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Predicting early transition from sub-syndromal presentations to major mental disorders

Published online by Cambridge University Press:  02 January 2018

Shane P.M. Cross
Affiliation:
Brain and Mind Centre, University of Sydney, Sydney, NSW, Australia
Jan Scott
Affiliation:
Academic Psychiatry, Institute of Neuroscience, Newcastle University, Newcastle, UK
Ian B. Hickie
Affiliation:
Brain and Mind Centre, University of Sydney, Sydney, NSW, Australia
Corresponding
E-mail address:
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Abstract

Background

Transition from at-risk state to full syndromal mental disorders is underexplored for unipolar and bipolar disorders compared with psychosis.

Aims

Prospective, trans-diagnostic study of rates and predictors of early transition from sub-threshold to full syndromal mental disorder.

Method

One-year outcome of 243 consenting youth aged 15–25 years with a sub-syndromal presentation of a potentially severe mental disorder. Survival analysis and odds ratio (OR) for predictors of transition identified from baseline clinical and demographic ratings.

Results

About 17% (n=36) experienced transition to a major mental disorder. Independent of syndromal diagnosis, transition was significantly more likely in individuals who were NEET (not in education, employment or training), in females and in those with more negative psychological symptoms (e.g. social withdrawal).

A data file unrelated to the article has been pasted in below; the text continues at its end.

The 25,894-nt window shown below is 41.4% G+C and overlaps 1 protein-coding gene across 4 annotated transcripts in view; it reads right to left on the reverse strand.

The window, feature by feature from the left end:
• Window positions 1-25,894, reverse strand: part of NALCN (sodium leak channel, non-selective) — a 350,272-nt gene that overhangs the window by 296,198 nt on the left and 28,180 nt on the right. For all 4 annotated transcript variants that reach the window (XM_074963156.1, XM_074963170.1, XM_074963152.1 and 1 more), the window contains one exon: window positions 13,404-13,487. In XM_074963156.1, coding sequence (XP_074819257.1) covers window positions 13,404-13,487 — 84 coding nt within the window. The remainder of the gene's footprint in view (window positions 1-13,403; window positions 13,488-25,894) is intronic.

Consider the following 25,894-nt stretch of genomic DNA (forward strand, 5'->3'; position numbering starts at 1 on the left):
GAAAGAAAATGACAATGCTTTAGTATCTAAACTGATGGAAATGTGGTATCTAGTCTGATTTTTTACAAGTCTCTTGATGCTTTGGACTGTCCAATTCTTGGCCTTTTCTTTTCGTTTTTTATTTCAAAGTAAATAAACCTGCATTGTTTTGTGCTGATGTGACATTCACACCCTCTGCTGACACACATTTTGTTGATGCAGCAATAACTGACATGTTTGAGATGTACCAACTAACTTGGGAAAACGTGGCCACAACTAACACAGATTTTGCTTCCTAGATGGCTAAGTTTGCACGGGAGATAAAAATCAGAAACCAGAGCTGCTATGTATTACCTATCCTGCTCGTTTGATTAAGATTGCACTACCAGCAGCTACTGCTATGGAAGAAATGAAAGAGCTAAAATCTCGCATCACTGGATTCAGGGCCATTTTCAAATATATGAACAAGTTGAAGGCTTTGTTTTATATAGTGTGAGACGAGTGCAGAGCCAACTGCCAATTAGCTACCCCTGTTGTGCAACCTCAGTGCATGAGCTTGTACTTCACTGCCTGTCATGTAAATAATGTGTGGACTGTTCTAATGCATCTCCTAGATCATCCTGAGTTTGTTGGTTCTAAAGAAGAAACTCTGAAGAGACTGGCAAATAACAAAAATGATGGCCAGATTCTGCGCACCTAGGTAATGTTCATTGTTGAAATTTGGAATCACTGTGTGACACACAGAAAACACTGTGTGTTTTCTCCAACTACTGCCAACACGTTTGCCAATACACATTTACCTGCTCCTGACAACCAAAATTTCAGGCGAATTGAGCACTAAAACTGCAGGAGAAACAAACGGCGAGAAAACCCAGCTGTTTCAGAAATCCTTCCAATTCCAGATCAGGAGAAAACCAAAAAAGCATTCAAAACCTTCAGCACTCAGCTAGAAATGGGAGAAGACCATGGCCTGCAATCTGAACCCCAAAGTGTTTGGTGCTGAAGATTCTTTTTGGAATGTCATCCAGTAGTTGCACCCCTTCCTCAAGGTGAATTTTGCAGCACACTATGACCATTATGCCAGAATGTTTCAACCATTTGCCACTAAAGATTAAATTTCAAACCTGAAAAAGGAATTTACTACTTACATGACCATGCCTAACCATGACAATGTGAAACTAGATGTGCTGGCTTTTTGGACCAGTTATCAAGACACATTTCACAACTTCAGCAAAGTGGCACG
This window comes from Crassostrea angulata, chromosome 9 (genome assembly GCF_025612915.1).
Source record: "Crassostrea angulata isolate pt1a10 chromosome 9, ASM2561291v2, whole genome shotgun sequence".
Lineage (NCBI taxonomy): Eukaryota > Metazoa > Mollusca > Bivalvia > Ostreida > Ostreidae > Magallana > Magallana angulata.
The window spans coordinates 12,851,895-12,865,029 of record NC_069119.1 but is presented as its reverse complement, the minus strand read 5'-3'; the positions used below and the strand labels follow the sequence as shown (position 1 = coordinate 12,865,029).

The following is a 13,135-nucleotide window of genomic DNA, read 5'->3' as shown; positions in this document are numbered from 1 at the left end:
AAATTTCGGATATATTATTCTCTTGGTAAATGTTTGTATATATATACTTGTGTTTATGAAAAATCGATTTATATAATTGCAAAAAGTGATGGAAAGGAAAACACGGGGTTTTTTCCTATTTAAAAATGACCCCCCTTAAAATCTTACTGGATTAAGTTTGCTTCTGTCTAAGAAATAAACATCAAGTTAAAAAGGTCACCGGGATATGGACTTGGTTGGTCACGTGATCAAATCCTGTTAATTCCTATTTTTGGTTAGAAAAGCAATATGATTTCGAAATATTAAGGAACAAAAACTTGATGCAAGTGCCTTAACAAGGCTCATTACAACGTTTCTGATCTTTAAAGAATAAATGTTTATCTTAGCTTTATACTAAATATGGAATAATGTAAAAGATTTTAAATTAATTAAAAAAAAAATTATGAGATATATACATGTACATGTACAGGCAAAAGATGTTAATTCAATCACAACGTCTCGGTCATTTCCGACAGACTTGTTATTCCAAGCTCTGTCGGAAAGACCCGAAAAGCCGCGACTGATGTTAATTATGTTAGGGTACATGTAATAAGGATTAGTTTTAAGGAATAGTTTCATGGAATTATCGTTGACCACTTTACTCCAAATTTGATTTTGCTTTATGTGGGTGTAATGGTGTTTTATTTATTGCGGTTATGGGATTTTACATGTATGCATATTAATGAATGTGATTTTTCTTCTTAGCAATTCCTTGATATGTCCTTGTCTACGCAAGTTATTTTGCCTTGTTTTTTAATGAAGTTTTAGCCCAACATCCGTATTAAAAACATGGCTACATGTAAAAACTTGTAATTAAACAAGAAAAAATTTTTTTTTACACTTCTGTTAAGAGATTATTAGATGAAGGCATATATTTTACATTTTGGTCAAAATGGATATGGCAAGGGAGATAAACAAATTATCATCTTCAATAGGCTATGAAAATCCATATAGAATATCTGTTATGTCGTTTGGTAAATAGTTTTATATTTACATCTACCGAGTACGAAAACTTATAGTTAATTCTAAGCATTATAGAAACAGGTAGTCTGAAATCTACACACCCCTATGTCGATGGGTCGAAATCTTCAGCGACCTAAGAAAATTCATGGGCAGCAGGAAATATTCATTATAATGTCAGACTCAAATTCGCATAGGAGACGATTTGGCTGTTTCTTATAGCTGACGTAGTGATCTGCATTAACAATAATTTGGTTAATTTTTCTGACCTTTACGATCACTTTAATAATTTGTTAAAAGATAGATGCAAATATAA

Conclusions

NEET status and negative symptoms are modifiable predictors of illness trajectory across diagnostic categories and are not specific to transition to psychosis.

Type
Paper
Copyright
Copyright © The Royal College of Psychiatrists 2017

Footnotes

Declaration of interest

I.B.H. has been a Commissioner in Australia's National Mental Health Commission since 2012. He was a board member of headspace: National Youth Mental Health Foundation until January 2012. He has led a range of community-based and pharmaceutical industry-supported depression awareness and education and training programmes. He has led projects for health professionals and the community supported by governmental, community agency and pharmaceutical industry partners (Wyeth, Eli Lilly, Servier, Pfizer, AstraZeneca) for the identification and management of depression and anxiety. He has received honoraria for presentations of his own work at educational seminars supported by a number of non-government organisations and the pharmaceutical industry (including Servier, Pfizer, AstraZeneca and Eli Lilly). He is a member of the Medical Advisory Panel for Medibank Private and also a board member of Psychosis Australia Trust. He leads an investigator-initiated study of the effects of agomelatine on circadian parameters (supported in part by Servier) and has participated in a multicentre clinical trial of the effects of agomelatine on sleep architecture in depression and a Servier-supported study of major depression and sleep disturbance in primary care settings.

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